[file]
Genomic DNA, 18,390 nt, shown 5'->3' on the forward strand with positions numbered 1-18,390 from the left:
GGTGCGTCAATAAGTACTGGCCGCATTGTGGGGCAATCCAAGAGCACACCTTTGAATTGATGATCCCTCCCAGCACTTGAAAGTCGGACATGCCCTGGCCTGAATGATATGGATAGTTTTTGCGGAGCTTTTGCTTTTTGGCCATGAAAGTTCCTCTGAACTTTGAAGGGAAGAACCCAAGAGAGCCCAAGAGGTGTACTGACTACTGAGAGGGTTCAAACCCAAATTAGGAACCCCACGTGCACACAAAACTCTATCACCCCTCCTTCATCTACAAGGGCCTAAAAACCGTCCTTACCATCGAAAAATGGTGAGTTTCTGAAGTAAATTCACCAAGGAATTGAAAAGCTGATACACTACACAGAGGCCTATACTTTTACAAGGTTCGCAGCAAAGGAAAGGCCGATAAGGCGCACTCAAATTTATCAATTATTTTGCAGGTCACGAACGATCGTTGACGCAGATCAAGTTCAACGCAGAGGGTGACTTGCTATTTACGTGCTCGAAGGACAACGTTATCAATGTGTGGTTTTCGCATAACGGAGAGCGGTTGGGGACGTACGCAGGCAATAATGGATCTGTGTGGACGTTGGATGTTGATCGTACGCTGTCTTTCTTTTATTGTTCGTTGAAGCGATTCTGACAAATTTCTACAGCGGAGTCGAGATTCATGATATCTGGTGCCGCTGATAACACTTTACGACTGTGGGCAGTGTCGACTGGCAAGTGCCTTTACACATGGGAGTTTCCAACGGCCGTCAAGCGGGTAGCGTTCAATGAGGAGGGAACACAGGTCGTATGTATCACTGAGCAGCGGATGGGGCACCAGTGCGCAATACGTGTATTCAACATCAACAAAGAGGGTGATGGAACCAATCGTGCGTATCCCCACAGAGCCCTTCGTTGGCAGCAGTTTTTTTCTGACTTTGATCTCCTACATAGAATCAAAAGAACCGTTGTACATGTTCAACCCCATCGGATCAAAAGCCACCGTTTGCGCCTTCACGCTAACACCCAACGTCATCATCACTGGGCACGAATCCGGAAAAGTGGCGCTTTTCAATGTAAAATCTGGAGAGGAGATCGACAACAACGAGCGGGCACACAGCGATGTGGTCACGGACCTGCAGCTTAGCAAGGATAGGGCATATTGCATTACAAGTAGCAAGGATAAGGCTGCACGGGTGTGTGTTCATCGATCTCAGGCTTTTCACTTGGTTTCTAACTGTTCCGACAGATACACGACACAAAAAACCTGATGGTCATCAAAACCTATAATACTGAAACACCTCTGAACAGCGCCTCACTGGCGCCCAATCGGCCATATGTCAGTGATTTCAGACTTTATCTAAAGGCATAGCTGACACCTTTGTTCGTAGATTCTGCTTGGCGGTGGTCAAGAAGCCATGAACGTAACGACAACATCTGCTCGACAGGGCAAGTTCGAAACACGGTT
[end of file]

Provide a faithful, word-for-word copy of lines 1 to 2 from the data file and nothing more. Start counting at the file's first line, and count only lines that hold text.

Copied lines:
Genomic DNA, 18,390 nt, shown 5'->3' on the forward strand with positions numbered 1-18,390 from the left:
GGTGCGTCAATAAGTACTGGCCGCATTGTGGGGCAATCCAAGAGCACACCTTTGAATTGATGATCCCTCCCAGCACTTGAAAGTCGGACATGCCCTGGCCTGAATGATATGGATAGTTTTTGCGGAGCTTTTGCTTTTTGGCCATGAAAGTTCCTCTGAACTTTGAAGGGAAGAACCCAAGAGAGCCCAAGAGGTGTACTGACTACTGAGAGGGTTCAAACCCAAATTAGGAACCCCACGTGCACACAAAACTCTATCACCCCTCCTTCATCTACAAGGGCCTAAAAACCGTCCTTACCATCGAAAAATGGTGAGTTTCTGAAGTAAATTCACCAAGGAATTGAAAAGCTGATACACTACACAGAGGCCTATACTTTTACAAGGTTCGCAGCAAAGGAAAGGCCGATAAGGCGCACTCAAATTTATCAATTATTTTGCAGGTCACGAACGATCGTTGACGCAGATCAAGTTCAACGCAGAGGGTGACTTGCTATTTACGTGCTCGAAGGACAACGTTATCAATGTGTGGTTTTCGCATAACGGAGAGCGGTTGGGGACGTACGCAGGCAATAATGGATCTGTGTGGACGTTGGATGTTGATCGTACGCTGTCTTTCTTTTATTGTTCGTTGAAGCGATTCTGACAAATTTCTACAGCGGAGTCGAGATTCATGATATCTGGTGCCGCTGATAACACTTTACGACTGTGGGCAGTGTCGACTGGCAAGTGCCTTTACACATGGGAGTTTCCAACGGCCGTCAAGCGGGTAGCGTTCAATGAGGAGGGAACACAGGTCGTATGTATCACTGAGCAGCGGATGGGGCACCAGTGCGCAATACGTGTATTCAACATCAACAAAGAGGGTGATGGAACCAATCGTGCGTATCCCCACAGAGCCCTTCGTTGGCAGCAGTTTTTTTCTGACTTTGATCTCCTACATAGAATCAAAAGAACCGTTGTACATGTTCAACCCCATCGGATCAAAAGCCACCGTTTGCGCCTTCACGCTAACACCCAACGTCATCATCACTGGGCACGAATCCGGAAAAGTGGCGCTTTTCAATGTAAAATCTGGAGAGGAGATCGACAACAACGAGCGGGCACACAGCGATGTGGTCACGGACCTGCAGCTTAGCAAGGATAGGGCATATTGCATTACAAGTAGCAAGGATAAGGCTGCACGGGTGTGTGTTCATCGATCTCAGGCTTTTCACTTGGTTTCTAACTGTTCCGACAGATACACGACACAAAAAACCTGATGGTCATCAAAACCTATAATACTGAAACACCTCTGAACAGCGCCTCACTGGCGCCCAATCGGCCATATGTCAGTGATTTCAGACTTTATCTAAAGGCATAGCTGACACCTTTGTTCGTAGATTCTGCTTGGCGGTGGTCAAGAAGCCATGAACGTAACGACAACATCTGCTCGACAGGGCAAGTTCGAAACACGGTT